properties I see on the way back to the lake make me depressed. Paula's chilly
body language echo through the hallway of my mind, making me think the worst.
The words "single mother" buzz around in that hallway like a hornet that won't
at the lake, Remy's camper is there and the door is open. After I park outside
the campground where I spent the night with Paula, I go over to the door when
Remy steps out with his omnipresent mug of coffee.
"I had a
dream last night that you should get rid of that amethyst around your neck," he
says. I can tell immediately that he's not happy today.
"You know I
take my dreams seriously so I thought I should tell you." An eerie tingling
goes up my spine.
"I had a
dream last night that you told me to get rid of my amethyst. Coincidence. It
was as vivid as any dream I've ever had."
"Do you still
have it on?"
"I gave it
away this morning," I reply, unwilling to say who I gave it to.
evil woman stay over?" His tone is constricted.
"Yes, I had
company. But she was far from evil."
"She did?" Remy
is genuinely shocked. I assumed he had heard us this morning. "I told you she
had some bad spirits in her. Now I just hope she didn't hand off any evil
spirits to you." I serve myself some coffee from Remy's mini coffee filter. The
water is still hot but as I turn to take my first sip the mug slips out of my
hand onto the small rocks at my feet. The metal mug makes a loud clanking sound
when it lands.
"See what I
mean?" he says, as I lean down and pick up the mug.
"What am I
supposed to say to that? You think Paula has some bad spirits and now I have
them because she slept over, and that's the cause of me dropping the mug? C'mon
Remy. Give me a break!" I'm dehydrated and suffering from the pasties, which is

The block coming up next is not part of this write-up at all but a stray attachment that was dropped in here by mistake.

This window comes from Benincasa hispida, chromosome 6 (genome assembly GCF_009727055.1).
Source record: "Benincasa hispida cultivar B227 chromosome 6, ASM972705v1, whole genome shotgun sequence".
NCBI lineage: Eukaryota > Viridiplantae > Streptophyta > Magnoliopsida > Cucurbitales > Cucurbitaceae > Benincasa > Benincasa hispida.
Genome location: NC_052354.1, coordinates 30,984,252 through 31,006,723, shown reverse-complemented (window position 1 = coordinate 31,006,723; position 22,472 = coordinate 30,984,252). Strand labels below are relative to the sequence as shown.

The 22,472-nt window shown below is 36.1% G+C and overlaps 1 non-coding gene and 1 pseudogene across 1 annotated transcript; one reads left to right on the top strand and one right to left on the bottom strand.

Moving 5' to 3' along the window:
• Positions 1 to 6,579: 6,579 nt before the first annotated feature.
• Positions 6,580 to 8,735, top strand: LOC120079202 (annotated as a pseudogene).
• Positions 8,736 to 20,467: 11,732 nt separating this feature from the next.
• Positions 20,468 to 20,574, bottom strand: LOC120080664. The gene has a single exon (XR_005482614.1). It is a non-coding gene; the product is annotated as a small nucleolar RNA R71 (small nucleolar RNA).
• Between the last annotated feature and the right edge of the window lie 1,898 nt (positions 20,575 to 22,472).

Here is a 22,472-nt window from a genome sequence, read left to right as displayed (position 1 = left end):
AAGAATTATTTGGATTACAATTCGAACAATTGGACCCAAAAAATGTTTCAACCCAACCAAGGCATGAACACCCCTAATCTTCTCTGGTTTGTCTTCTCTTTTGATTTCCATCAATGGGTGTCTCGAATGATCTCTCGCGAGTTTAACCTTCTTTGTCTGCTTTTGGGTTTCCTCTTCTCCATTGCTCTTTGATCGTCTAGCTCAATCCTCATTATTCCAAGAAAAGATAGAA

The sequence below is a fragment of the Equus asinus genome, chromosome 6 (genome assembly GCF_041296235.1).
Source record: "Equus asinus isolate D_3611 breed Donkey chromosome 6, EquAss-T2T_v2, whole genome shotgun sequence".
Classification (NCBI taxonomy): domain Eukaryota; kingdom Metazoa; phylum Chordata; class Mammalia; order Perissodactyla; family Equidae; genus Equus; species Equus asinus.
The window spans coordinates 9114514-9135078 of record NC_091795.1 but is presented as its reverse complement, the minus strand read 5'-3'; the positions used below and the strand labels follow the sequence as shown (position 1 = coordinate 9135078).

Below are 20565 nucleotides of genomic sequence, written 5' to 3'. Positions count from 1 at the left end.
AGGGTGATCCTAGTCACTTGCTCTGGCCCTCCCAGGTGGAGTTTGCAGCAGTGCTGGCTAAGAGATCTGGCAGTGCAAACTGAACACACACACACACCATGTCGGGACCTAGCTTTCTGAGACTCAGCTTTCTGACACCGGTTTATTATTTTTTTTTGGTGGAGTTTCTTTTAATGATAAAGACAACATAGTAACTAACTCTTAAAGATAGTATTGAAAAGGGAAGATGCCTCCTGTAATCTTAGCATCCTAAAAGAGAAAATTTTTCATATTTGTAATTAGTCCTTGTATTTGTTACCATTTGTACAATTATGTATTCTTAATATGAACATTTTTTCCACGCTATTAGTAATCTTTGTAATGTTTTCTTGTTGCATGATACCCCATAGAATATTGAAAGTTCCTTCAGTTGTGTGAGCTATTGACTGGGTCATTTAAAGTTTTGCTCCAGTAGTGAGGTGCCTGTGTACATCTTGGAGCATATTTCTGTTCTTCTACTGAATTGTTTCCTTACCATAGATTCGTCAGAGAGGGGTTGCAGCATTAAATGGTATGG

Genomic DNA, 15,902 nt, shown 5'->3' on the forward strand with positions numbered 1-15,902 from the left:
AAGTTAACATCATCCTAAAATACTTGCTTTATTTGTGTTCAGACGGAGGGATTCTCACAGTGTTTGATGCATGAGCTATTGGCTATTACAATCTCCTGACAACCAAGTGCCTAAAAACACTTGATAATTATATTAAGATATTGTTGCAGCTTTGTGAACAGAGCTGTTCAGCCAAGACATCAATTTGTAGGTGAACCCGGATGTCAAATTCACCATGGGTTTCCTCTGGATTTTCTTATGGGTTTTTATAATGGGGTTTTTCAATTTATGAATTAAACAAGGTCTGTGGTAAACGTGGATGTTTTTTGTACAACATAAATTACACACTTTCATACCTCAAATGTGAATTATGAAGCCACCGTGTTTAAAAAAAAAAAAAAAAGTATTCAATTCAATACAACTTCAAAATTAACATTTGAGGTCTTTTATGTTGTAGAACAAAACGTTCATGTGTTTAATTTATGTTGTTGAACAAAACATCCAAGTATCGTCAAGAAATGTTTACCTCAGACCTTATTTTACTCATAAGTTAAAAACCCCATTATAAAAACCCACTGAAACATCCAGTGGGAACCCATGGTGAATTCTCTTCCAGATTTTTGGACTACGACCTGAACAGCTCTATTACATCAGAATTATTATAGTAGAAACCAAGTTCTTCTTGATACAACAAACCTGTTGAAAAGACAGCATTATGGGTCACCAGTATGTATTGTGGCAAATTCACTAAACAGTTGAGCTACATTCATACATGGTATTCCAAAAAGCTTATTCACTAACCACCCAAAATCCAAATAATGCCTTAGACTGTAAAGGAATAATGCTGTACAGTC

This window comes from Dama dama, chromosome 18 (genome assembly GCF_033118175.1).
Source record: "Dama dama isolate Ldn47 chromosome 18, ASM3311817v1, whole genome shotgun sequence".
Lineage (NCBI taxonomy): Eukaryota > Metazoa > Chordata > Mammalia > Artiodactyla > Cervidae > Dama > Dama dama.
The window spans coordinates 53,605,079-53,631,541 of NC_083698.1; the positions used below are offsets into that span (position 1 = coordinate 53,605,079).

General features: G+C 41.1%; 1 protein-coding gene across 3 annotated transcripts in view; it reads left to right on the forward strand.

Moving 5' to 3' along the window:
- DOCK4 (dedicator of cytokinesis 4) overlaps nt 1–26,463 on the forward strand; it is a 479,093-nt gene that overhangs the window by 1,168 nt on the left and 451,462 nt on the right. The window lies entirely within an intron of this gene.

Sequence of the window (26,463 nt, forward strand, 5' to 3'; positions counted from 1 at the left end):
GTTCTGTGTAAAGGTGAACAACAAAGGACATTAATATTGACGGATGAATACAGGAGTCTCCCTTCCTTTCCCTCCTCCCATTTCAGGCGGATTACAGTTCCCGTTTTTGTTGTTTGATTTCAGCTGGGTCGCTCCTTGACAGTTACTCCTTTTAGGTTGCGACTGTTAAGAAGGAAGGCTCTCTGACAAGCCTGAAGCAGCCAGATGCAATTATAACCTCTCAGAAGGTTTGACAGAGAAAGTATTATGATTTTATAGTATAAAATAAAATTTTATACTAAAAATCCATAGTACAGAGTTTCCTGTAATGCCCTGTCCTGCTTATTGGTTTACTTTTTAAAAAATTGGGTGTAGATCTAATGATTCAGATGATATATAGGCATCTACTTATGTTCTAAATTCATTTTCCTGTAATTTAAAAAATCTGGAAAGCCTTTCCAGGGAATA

causing me to overheat.
"It's not my
fault she's evil."
"It's not my
fault she's evil," he says.
that have to do with anything?"
you sound pretty crazy man. I'm serious."
"I know it
must sound pretty crazy but my teacher believes I'm the guy."
Messiah?" The pause between the question and the answer is a long second.
and Muhammad. I've had dreams of them both." There is a finality in his tone
that I find provocative. Conflict, the bane between twins. Nothing is worse.
Dander rising like a rogue wave usurping sand castles on the beach erasing the
frozen beauty of the architecture.
you had a dream about them you think-"
more than that. I know it sounds insane but the prophecies say that the Pahana will be a hippy with a bad eye
and will like his medicines. That what it says." I throw up my hands. The
irrationality of his Messiah Complex is pissing me off and my tolerance is
wearing thin. I need to get away before I say something mean because I can feel
myself returning to that familiar place of anger, a place where I have spent so
much time during the last few years of my life overseas.
When I find
Inge she can sense I'm angry. As I lift her up she squirms a bit and slips out
of my hands. I grab her as she falls to the ground but as I do I wrench my
shoulder, feeling a sharp pain where the pin the surgeons had put in my
shoulder connects to the tendons. It feels like the pin has ripped out. I'm too
mad to yell.
"I need some
time alone," I shout at Remy. He ignores me for a moment.
you here Friday at four," he says. As I slip my truck into gear, a sharp pain
pierces my shoulder joint and I know for sure I have torn something, but in my
red-hot anger, I revel in the pain.